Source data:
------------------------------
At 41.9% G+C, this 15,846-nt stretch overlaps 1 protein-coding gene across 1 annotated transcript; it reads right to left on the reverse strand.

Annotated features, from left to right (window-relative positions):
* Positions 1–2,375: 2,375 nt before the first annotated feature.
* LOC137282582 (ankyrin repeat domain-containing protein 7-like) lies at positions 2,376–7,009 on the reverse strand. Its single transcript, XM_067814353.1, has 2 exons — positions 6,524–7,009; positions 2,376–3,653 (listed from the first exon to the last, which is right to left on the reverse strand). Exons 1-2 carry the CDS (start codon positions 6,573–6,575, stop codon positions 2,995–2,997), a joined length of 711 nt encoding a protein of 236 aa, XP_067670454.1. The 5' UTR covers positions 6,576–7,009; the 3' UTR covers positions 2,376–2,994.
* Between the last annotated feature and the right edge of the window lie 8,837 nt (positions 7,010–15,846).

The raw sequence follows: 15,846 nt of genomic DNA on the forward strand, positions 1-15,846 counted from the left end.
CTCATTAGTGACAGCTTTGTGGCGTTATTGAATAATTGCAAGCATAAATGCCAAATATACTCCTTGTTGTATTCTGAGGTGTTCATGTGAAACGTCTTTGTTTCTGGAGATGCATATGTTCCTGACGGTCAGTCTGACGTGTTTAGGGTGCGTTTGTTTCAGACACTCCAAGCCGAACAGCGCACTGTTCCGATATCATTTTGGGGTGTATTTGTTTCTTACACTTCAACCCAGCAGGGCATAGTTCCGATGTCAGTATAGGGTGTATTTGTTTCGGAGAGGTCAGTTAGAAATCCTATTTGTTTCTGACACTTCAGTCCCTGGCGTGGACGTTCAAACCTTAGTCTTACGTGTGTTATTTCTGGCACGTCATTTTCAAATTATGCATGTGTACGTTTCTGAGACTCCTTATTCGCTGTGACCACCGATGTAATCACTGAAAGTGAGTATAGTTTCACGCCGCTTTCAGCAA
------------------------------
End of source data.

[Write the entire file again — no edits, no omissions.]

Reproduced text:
At 41.9% G+C, this 15,846-nt stretch overlaps 1 protein-coding gene across 1 annotated transcript; it reads right to left on the reverse strand.

Annotated features, from left to right (window-relative positions):
* Positions 1–2,375: 2,375 nt before the first annotated feature.
* LOC137282582 (ankyrin repeat domain-containing protein 7-like) lies at positions 2,376–7,009 on the reverse strand. Its single transcript, XM_067814353.1, has 2 exons — positions 6,524–7,009; positions 2,376–3,653 (listed from the first exon to the last, which is right to left on the reverse strand). Exons 1-2 carry the CDS (start codon positions 6,573–6,575, stop codon positions 2,995–2,997), a joined length of 711 nt encoding a protein of 236 aa, XP_067670454.1. The 5' UTR covers positions 6,576–7,009; the 3' UTR covers positions 2,376–2,994.
* Between the last annotated feature and the right edge of the window lie 8,837 nt (positions 7,010–15,846).

The raw sequence follows: 15,846 nt of genomic DNA on the forward strand, positions 1-15,846 counted from the left end.
CTCATTAGTGACAGCTTTGTGGCGTTATTGAATAATTGCAAGCATAAATGCCAAATATACTCCTTGTTGTATTCTGAGGTGTTCATGTGAAACGTCTTTGTTTCTGGAGATGCATATGTTCCTGACGGTCAGTCTGACGTGTTTAGGGTGCGTTTGTTTCAGACACTCCAAGCCGAACAGCGCACTGTTCCGATATCATTTTGGGGTGTATTTGTTTCTTACACTTCAACCCAGCAGGGCATAGTTCCGATGTCAGTATAGGGTGTATTTGTTTCGGAGAGGTCAGTTAGAAATCCTATTTGTTTCTGACACTTCAGTCCCTGGCGTGGACGTTCAAACCTTAGTCTTACGTGTGTTATTTCTGGCACGTCATTTTCAAATTATGCATGTGTACGTTTCTGAGACTCCTTATTCGCTGTGACCACCGATGTAATCACTGAAAGTGAGTATAGTTTCACGCCGCTTTCAGCAA